Advertising agencies are openly collaborating with the U.S. government, led by former J. Walter Thompson Chairman Charlotte Beers, who was named by George W. Bush to run the government's office of propaganda. So why not go all the way and plant CIA and FBI agents in ad shops around the world to gather intelligence for the war against terrorism? After all, JWT set the precedent during World War II when the agency opened overseas offices as cover shops for the Office of Strategic Services, predecessor to the CIA, and also had an FBI agent named Harry Wilson working undercover in its Uruguay office. That's according to the 1971 book "OSS: The Secret History of America's First Central Intelligence Agency," by R. Harris Smith, a former research analyst for the CIA, which says various JWT executives wore two hats. One was chief of the OSS planning staff, another head of the morale branch in London, yet another was executive officer of OSS in Cairo and there even was a JWT adman who moonlit as a "black propaganda" specialist in Casablanca, the book says. A notorious JWT adman/spy was Gene d'Olive, who divided his time between advertising, writing a romance novel and working for U.S. intelligence out of the shop's Paris branch in the 1950s. "Advertising was a good cover for spies," an ad executive tells Adages, speaking from a very deep throat. "Admen traveled a lot, sat around in bars, and the profession was considered such a lowly one, it was a great place to hide." Indeed, a CIA agent named E. Howard Hunt, who would later move on to great fame as one of the Watergate conspirators, worked for JWT in a Washington public relations division. A JWT spokesman said the agency was not able to confirm or deny the old spy stories. "We have not been contacted by intelligence services," added the spokesman. "But we are happy to offer our top executives to Charlotte Beers and her new office." Which leaves Adages to wonder: Could Ms. Beers herself be working undercover, a real-life Felicity Shagwell? Yeah, baby.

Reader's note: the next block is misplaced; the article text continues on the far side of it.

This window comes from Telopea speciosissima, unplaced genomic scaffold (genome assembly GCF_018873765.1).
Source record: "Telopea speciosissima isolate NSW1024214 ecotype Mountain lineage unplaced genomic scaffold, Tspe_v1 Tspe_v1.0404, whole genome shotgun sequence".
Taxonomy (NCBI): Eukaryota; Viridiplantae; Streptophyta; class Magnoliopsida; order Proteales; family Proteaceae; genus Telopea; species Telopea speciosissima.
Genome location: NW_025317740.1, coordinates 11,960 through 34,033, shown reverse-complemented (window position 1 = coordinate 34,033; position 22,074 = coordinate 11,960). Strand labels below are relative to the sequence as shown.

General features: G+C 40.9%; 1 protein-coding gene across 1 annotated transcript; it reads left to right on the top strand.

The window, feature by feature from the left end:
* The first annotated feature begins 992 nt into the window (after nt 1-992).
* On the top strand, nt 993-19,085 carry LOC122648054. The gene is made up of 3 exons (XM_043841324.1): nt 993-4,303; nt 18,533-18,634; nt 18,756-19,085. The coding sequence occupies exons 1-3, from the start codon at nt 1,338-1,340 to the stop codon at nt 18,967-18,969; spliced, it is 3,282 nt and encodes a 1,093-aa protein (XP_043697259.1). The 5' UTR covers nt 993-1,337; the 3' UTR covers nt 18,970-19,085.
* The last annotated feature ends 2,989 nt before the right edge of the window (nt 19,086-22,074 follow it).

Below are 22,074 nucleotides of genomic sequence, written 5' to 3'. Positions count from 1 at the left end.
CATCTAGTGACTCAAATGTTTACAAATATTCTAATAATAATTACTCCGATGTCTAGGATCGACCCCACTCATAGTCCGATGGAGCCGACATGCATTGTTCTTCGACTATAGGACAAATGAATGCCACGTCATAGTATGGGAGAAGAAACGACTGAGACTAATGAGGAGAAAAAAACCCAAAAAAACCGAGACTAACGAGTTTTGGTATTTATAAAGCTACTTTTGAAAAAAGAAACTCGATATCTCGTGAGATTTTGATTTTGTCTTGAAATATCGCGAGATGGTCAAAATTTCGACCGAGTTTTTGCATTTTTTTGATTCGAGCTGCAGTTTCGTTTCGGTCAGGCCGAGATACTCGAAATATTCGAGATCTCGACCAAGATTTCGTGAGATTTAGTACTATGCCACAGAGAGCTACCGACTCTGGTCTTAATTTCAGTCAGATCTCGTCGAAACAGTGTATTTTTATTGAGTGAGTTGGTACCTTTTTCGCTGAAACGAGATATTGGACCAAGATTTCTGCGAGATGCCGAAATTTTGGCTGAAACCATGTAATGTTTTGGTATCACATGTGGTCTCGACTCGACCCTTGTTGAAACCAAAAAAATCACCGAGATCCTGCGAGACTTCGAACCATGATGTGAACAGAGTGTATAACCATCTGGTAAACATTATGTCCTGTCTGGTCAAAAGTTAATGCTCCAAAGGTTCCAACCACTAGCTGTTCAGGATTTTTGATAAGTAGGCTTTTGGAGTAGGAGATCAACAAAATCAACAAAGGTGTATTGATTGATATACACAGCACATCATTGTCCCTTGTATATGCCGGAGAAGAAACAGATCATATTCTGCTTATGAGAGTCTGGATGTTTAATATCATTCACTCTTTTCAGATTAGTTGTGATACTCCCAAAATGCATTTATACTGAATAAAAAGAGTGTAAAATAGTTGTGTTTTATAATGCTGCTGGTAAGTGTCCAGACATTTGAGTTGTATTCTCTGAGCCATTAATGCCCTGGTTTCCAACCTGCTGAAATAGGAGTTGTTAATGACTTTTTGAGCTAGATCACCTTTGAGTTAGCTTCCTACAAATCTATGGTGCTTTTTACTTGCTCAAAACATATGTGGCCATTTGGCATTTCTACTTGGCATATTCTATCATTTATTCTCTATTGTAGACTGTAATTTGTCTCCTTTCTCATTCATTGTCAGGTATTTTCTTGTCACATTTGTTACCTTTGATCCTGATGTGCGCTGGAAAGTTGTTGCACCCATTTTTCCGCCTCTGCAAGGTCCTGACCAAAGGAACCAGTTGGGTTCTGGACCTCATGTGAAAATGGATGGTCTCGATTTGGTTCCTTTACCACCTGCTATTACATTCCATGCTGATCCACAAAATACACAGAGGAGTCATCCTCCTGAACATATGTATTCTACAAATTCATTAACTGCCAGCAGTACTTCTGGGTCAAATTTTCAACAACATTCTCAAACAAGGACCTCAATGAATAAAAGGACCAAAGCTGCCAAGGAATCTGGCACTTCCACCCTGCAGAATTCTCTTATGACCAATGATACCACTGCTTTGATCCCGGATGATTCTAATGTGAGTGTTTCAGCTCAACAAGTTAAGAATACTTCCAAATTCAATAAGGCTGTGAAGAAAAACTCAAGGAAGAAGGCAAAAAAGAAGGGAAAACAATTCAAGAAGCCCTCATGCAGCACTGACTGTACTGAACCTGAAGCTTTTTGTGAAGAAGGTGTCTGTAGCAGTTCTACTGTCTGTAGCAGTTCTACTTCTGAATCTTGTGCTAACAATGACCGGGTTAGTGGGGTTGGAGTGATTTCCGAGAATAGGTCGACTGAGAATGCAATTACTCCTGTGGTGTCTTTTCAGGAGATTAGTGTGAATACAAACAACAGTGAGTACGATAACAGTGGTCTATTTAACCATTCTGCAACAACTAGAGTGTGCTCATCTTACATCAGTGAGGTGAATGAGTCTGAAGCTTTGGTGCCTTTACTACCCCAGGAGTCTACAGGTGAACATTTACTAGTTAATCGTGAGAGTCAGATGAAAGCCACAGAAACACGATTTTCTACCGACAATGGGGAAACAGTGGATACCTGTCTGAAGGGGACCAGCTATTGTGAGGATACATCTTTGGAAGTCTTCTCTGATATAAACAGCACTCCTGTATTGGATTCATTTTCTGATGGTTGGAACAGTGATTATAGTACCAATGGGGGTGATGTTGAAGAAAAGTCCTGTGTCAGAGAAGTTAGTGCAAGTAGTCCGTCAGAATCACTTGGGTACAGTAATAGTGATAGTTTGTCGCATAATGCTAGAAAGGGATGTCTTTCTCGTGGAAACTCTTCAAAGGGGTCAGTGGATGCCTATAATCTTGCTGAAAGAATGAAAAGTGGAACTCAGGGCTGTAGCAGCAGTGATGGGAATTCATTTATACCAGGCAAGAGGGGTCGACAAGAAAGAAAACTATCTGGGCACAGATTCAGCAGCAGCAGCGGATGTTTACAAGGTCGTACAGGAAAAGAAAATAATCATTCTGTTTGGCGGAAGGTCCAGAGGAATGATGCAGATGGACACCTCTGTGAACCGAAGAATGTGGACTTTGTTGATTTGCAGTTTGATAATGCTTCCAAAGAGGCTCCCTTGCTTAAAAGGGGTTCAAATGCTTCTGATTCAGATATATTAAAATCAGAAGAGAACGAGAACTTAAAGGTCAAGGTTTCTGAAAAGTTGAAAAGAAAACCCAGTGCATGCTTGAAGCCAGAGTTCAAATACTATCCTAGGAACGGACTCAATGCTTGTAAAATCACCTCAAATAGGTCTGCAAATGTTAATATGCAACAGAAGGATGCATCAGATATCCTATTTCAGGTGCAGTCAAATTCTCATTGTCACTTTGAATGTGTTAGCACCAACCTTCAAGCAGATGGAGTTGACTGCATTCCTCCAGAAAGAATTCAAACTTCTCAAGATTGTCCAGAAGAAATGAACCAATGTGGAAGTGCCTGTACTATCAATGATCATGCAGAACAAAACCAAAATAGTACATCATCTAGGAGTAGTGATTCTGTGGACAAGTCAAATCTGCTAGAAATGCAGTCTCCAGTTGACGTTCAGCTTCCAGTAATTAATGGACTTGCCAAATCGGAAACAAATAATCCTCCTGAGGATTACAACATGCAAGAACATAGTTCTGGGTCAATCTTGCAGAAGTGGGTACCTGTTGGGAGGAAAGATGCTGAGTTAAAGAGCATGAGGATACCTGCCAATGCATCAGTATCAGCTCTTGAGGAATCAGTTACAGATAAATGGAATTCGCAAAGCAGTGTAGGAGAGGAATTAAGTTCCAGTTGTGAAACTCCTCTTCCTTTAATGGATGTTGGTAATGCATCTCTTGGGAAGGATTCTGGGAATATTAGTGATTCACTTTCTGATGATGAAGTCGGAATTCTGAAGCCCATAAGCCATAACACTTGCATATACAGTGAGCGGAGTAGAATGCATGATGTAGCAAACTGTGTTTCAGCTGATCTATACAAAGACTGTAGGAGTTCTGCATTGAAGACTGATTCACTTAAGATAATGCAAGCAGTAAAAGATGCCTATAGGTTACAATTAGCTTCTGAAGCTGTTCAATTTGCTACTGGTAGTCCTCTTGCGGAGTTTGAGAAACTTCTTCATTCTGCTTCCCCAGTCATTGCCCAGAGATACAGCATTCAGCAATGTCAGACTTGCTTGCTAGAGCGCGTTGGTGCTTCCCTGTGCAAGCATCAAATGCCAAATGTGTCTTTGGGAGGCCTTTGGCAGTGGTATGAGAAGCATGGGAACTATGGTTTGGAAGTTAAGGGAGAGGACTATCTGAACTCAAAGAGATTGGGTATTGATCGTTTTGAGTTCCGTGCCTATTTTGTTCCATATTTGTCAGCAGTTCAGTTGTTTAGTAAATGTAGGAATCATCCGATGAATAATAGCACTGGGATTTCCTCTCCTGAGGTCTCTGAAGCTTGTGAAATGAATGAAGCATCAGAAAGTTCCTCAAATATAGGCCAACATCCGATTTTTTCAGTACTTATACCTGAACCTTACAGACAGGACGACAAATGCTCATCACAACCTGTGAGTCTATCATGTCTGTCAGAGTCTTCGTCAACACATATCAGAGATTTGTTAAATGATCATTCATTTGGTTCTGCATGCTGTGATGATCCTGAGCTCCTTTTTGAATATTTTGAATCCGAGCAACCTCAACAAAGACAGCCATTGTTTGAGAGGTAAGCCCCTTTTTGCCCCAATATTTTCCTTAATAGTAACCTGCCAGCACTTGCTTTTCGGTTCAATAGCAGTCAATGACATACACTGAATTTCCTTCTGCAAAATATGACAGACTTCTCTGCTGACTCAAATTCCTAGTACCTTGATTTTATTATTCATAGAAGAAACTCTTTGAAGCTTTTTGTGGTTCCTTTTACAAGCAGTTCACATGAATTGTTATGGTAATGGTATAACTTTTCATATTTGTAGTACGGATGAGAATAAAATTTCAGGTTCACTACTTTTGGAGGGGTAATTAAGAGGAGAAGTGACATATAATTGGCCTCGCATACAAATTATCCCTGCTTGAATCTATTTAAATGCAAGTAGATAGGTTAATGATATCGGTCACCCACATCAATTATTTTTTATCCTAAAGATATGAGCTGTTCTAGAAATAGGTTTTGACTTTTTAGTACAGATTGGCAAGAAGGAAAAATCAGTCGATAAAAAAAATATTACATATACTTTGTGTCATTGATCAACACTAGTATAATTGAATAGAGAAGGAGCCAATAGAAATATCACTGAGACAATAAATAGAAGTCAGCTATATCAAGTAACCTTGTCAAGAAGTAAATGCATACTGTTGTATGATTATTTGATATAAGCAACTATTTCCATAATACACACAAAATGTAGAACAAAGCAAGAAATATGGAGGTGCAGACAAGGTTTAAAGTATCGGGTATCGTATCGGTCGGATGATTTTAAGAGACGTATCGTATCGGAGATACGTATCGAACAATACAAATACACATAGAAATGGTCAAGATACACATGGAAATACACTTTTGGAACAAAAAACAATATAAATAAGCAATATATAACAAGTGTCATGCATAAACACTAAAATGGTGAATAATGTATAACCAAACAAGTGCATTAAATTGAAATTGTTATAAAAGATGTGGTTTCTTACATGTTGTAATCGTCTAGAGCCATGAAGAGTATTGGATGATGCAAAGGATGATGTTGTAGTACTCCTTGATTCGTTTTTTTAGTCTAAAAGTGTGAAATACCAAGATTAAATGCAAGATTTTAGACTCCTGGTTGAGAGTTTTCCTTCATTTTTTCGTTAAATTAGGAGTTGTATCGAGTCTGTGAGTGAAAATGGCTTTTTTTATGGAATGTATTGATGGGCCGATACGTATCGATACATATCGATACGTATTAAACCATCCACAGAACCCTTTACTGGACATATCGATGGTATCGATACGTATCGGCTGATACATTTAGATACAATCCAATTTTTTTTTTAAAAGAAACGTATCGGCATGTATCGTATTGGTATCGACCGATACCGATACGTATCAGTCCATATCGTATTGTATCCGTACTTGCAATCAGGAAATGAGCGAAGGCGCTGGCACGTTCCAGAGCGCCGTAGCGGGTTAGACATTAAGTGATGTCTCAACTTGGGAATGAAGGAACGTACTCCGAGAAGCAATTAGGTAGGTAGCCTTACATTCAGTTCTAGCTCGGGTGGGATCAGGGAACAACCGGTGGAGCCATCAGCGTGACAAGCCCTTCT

More covert ops
Chris Ingram, chairman of Tempus Group, once told Adages that there was some confusion and suspicion when he opened up offices of his media agency in South America. His agency is Chris Ingram & Associates, which goes by the acronym CIA. Chris said he considered changing the name but backed off. The question is, considering the state of the world today, will Sir Martin Sorrell, chief executive of WPP Group, which is acquiring the agency, drop the name? "No," Sir Martin tells Adages, emphatically.
Life's a pitch
As if life wasn't bad enough for advertising agencies these days, consultants are pitching clients, urging them to take a hard look at incumbent agencies. Select Resources International of West Hollywood, Calif., sent a letter to prospective clients touting its "low cost, below the radar" option for evaluating agency work. "It is virtually impossible to conduct a thorough review of the marketplace without attracting a lot of attention and unsettling a lot of people," writes Mike Agate, chairman-CEO. The company charges $15,500 for a "SelectScreening and Consultation Program."
If the account goes into review or enters into a "Client/Agency Relationship Enhancement Program," the fee is credited to the client, the letter says. Read the letter: AdAge.com QwikFIND AAM80E.
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